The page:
Find also luxurious sipping chocolate, chocolate teas and an awesome variety of truffles. This was the first time I had ever eaten edible gold, exquisitely placed atop a dark Fiori truffle. For two bucks. Worth every penny.

Store assistant Mike Klein offered this tip for savoring: Inhale, and on the exhale, focus on taste. It really works — the breath passing over the palate pops flavors.


Since 2000, Chocolati has been serving handmade chocolates to a grateful public, so I visited one of their shops, at Green Lake. Julia Salamonik, behind the counter, helped me decide between several shelves of truffles in the deli case. I gave up and told her to pick one for me, and that was the cinnamon almond truffle — a perfect little button ($1.35) that did not overwhelm with sweetness. Among Valentine's Day favorites are their chocolate "fortune cookies" that can be ordered with a personal message inside.

Theo Chocolate

This may be bigger than Obama: Oprah chose Seattle's Theo Chocolate for her "Best List" in this month's O magazine.

Even if you're Oprah-averse, try the Theo factory tour for a thorough education on the business and production of chocolate. With plenty of sampling opportunities, there are surprises, like a bar of Venezuelan chocolate that's 91 percent cacao. One kid on a tour observed: "It tastes like dirt. But in a good way."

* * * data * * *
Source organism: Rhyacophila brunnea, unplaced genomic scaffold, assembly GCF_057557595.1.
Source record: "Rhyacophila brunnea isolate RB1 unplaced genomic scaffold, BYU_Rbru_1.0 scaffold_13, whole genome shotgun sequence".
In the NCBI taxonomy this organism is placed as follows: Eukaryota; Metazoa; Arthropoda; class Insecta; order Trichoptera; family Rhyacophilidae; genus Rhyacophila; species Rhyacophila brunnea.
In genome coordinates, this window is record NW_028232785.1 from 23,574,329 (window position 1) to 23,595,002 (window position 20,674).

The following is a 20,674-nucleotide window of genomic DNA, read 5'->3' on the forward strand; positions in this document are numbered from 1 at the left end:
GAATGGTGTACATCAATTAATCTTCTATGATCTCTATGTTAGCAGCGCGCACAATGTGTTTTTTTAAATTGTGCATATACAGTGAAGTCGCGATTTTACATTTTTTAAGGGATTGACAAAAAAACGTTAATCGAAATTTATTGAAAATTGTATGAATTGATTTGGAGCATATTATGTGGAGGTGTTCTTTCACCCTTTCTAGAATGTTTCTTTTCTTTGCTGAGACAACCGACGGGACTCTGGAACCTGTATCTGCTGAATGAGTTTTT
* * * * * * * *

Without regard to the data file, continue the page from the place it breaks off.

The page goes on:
Known for using organic ingredients, Theo's is also a fair-trade certified company — no small thing in an industry tainted by child labor and poor pay for farmers. As my tour guide, Rachel, said, "Theo's is karmically good chocolate."

So, today, of all days, give and receive that which needs no point to have a point — chocolate.

Freelance writer Connie McDougall of Seattle is a regular contributor to Northwest Weekend. Contact her:

Copyright © 2008 The Seattle Times Company